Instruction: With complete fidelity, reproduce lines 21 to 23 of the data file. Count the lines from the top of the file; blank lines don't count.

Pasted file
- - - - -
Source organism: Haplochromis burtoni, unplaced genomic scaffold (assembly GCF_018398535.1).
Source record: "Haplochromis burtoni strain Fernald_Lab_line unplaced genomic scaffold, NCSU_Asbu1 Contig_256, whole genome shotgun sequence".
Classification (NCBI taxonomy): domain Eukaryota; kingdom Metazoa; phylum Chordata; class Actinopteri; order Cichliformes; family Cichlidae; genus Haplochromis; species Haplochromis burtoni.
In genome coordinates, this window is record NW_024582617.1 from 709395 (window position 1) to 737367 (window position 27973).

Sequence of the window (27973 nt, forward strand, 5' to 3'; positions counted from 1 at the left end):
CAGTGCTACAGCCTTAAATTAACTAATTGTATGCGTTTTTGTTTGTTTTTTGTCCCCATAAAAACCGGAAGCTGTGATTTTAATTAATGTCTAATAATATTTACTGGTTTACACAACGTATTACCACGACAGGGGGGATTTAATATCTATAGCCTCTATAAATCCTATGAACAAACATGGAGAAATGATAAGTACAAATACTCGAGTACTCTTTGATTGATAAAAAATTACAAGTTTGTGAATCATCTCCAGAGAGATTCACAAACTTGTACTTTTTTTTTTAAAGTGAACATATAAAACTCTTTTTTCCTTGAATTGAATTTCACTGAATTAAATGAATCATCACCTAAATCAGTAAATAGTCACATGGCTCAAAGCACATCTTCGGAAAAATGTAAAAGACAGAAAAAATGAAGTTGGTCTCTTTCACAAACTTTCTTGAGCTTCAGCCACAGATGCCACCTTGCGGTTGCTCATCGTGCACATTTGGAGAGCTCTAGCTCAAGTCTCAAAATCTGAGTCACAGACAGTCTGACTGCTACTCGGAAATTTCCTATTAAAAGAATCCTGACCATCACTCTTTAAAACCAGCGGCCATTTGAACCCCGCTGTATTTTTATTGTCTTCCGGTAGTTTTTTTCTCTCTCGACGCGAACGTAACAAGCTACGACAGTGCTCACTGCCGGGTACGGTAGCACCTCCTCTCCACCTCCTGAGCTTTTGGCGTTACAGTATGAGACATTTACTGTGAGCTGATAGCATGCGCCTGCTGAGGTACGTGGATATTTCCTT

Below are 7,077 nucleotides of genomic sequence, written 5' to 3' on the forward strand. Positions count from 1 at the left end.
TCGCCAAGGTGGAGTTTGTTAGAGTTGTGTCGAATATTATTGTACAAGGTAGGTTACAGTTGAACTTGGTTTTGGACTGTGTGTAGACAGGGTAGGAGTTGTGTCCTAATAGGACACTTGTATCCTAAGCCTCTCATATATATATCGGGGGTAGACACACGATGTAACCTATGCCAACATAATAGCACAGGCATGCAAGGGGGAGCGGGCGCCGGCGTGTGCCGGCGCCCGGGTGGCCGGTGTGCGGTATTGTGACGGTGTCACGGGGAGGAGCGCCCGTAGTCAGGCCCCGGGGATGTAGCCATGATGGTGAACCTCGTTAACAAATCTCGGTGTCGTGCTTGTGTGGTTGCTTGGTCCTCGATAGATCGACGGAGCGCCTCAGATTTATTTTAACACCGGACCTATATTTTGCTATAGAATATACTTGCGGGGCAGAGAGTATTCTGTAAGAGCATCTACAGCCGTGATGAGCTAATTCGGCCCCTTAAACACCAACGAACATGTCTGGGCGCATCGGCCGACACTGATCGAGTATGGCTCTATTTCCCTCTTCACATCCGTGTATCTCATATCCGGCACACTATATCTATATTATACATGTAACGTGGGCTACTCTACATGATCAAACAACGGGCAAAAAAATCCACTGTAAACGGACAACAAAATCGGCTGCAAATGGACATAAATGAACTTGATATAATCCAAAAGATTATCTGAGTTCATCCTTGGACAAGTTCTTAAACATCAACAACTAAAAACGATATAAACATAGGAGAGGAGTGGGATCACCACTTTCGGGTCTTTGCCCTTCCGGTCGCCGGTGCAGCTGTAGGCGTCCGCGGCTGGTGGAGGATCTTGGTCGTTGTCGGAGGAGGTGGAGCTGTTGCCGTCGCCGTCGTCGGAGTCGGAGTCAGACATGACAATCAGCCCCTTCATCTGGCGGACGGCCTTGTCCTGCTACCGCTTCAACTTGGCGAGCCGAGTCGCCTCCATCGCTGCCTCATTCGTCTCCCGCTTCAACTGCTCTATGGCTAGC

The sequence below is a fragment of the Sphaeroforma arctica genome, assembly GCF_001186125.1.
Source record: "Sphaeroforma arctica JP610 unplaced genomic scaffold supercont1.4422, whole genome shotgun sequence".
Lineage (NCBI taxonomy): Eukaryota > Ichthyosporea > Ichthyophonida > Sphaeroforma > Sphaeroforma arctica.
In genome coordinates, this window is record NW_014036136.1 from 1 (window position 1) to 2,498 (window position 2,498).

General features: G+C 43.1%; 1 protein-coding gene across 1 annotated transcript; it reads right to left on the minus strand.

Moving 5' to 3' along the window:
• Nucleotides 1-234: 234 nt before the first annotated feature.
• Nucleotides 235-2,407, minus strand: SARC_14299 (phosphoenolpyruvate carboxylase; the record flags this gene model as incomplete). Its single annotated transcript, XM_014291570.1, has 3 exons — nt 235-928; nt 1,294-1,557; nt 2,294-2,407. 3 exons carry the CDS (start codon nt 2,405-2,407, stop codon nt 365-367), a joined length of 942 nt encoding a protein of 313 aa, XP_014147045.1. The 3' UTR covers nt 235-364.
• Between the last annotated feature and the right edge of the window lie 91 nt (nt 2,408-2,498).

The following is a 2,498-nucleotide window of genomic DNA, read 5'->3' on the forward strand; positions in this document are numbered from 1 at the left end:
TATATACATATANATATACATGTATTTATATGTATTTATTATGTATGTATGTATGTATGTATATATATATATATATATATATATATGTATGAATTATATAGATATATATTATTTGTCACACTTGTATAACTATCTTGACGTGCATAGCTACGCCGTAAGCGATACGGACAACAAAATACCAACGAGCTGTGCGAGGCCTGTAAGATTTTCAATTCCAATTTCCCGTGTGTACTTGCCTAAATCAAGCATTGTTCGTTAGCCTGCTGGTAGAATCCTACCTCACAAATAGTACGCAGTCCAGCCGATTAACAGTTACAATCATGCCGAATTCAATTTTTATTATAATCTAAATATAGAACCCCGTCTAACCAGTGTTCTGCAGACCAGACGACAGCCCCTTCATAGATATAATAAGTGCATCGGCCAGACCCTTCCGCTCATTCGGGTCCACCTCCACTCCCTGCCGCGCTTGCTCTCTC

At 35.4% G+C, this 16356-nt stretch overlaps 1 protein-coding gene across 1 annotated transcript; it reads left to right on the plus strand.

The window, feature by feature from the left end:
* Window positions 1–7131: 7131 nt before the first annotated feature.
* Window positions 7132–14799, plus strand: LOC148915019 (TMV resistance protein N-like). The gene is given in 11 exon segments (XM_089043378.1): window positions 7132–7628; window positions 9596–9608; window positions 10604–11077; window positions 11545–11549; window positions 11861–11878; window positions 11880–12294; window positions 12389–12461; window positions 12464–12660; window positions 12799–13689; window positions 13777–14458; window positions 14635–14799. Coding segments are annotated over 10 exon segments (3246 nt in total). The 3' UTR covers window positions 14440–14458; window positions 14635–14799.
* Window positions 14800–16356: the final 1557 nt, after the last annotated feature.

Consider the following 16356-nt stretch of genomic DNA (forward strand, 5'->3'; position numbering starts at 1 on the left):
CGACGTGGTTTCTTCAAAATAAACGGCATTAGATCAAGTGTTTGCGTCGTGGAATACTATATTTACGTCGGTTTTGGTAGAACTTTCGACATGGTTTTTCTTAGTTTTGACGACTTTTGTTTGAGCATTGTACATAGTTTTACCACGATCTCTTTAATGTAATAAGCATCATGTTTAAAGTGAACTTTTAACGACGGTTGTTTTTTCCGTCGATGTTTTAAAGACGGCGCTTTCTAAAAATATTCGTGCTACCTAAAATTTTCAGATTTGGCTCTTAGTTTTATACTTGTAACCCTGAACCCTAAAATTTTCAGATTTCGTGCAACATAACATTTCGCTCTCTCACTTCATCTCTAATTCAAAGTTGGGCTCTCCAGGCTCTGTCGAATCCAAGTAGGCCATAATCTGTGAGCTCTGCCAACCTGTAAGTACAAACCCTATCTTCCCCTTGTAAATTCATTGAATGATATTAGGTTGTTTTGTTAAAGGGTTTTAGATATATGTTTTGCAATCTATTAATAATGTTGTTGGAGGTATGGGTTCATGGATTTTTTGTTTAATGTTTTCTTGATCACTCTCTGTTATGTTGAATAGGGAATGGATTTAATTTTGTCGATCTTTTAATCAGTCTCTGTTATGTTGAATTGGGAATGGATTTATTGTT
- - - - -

The window, feature by feature from the left end:
* Window positions 1–7131: 7131 nt before the first annotated feature.
* Window positions 7132–14799, plus strand: LOC148915019 (TMV resistance protein N-like). The gene is given in 11 exon segments (XM_089043378.1): window positions 7132–7628; window positions 9596–9608; window positions 10604–11077; window positions 11545–11549; window positions 11861–11878; window positions 11880–12294; window positions 12389–12461; window positions 12464–12660; window positions 12799–13689; window positions 13777–14458; window positions 14635–14799. Coding segments are annotated over 10 exon segments (3246 nt in total). The 3' UTR covers window positions 14440–14458; window positions 14635–14799.